On 6 April 2017, WHO Deputy Director General, Dr Asamoa-Baah, conducted his first official visit to Kobe, including to Governor Toshizo Ido, Hyogo Prefecture, to Vice Mayor Toshiro Tamada, Kobe City, and to the WHO Kobe Centre (WKC).
In all of his visits, Dr Asamaoa-Baah noted the unique contributions of the Centre within WHO and to the local and global community. Borrowing from the term "glocal," WKC has effectively translated research and practice lessons to and from Hyogo/Kobe to the rest of the world. WKC is a testbed for innovations, which are led by its multi-disciplinary and multi-national staff. WKC’s past and present work, particularly universal health coverage, innovation, ageing, and health emergencies, were recognized.
Dr Asamoa-Baah, accompanied by Alex Ross, Director, WKC, thanked Governor Ido and Vice-Mayor Tamada, the citizens of Kobe, and the Kobe Group’s generous support to WKC since 1996. He praised Governor Ido for his leadership over the past 16 years and his many accomplishments ensuring the health and safety of Hyogo’s citizens.
World Health Day, celebrated on 7 April every year marks the anniversary of the founding of the World Health Organization. The theme of the 2017 World Health Day campaign is depression.
Depression affects people of all ages, from all walks of life, in all countries. It causes mental anguish and impacts on people’s ability to carry out even the simplest everyday tasks, with sometimes devastating consequences for relationships with family and friends and the ability to earn a living. At worst, depression can lead to suicide, now the second leading cause of death among 15-29-year olds. A recent WHO global report providing health estimates on depression notes there was an 18% increase in the number of people living with depression between 2005 and 2015.
Yet, depression can be prevented and treated. A better understanding of what depression is, and how it can be prevented and treated, will help reduce the stigma associated with the condition, and lead to more people seeking help.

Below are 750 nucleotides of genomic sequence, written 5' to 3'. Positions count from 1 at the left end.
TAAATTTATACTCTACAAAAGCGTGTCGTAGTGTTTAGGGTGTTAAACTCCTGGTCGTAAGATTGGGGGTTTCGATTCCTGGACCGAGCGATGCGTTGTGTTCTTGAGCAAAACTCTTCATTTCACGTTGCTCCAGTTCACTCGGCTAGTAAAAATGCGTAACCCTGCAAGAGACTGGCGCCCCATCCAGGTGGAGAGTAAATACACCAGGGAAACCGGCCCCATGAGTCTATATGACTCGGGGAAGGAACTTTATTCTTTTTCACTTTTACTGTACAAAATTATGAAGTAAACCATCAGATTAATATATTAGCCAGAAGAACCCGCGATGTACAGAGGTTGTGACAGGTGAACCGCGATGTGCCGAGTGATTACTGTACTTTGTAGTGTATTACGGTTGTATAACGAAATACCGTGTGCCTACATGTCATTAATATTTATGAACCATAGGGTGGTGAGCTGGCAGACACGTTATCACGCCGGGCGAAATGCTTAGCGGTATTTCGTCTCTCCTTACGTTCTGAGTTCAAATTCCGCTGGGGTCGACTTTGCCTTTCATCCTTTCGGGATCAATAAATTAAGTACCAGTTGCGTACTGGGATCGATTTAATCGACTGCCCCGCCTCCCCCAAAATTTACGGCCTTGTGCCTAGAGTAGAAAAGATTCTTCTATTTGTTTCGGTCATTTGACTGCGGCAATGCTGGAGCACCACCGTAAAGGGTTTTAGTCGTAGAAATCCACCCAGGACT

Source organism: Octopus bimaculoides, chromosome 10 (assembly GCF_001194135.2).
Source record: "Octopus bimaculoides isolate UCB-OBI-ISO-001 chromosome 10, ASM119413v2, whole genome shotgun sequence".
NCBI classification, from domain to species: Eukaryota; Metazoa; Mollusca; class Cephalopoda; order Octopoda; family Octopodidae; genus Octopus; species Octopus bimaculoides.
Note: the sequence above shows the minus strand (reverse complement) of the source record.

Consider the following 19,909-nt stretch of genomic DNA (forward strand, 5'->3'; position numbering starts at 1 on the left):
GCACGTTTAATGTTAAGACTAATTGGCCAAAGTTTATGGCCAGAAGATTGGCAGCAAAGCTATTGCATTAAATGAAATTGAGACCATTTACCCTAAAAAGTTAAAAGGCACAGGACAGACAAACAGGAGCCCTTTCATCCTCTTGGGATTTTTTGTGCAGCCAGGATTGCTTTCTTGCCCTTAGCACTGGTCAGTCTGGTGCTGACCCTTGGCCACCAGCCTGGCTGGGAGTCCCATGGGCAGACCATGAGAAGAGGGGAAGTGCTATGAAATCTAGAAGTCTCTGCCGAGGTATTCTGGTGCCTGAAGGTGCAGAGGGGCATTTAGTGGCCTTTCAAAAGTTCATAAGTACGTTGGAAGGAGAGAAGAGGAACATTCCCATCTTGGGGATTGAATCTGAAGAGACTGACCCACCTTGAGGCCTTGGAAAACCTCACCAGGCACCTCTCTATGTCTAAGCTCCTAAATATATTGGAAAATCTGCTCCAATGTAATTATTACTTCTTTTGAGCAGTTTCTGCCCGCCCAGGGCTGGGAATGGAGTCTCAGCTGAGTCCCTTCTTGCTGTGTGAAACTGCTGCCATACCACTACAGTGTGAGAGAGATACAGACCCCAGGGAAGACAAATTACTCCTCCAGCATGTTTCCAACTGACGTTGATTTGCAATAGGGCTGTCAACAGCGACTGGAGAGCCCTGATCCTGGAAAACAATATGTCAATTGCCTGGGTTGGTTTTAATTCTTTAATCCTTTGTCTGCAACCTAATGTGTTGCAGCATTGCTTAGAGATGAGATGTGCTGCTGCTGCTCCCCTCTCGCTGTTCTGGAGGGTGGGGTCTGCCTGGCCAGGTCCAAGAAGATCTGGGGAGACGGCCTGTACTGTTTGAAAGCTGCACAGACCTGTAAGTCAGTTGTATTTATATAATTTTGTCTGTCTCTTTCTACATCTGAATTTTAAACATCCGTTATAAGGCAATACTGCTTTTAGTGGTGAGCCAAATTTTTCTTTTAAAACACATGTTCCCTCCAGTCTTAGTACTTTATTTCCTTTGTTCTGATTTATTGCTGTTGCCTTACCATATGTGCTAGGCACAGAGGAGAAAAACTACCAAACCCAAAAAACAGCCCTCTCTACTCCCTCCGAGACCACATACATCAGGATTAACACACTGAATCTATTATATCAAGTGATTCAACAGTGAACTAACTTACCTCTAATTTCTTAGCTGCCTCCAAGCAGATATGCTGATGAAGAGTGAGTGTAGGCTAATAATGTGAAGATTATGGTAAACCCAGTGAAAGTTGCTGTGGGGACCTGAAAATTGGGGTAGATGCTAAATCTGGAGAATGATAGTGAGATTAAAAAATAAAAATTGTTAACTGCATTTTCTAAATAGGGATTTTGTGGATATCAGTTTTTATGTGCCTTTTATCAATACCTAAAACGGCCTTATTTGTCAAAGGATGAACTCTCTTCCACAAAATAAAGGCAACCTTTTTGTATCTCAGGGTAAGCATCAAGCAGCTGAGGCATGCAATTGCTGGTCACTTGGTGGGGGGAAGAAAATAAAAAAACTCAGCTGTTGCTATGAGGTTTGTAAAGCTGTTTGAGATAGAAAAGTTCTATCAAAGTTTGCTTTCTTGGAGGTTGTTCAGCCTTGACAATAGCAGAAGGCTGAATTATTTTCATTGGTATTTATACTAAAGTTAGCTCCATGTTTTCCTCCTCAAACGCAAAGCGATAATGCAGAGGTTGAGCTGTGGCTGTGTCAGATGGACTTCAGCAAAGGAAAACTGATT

The WHO Kobe Centre has issued a Call for “Implementation research proposals for health systems development and public health interventions for ageing populations towards Universal Health Coverage (UHC): Lessons from Japan.” This Call covers five major domains of WKC’s 10 year Strategy, 2016-2026, and aims at attracting high quality implementation and health systems research projects, targeting Japanese universities/research institutions, with preference for those in the Kansai region. The research portfolio will be established based on a rigorous scientific peer review process.
Scientific evidence for public health policy and practice is much needed to support countries in their ambition to attain Universal Health Coverage (UHC) by 2030. Much can be learned from Japan’s health system which attained UHC in 1961 and its leading efforts to support ageing populations. WKC is currently supporting research in Japan on dementia and for measurement of ageing-related interventions.
WHO looks forward to attracting interest and proposals from Japan-based institutions.
“What can we, high school students, do for the ageing world?”
Kobe/Hyogo High School Forum: “Youth Meeting the World”
On 11 February 11 2017, the WHO Kobe Centre and the G7 Kobe Health Ministers' Meeting Promotion Council, along with the Hyogo Prefectural Board of Education and Osaka University, organized a large meeting of Kobe and Hyogo Prefecture High School students exploring global health: “Kobe/Hyogo Youth Meeting the World” at the Kobe International Exhibition Hall. This event follows up to the 2016 G7 Health Ministers’ meeting held in Kobe. About 600 participated, mainly from high schools in Hyogo prefecture.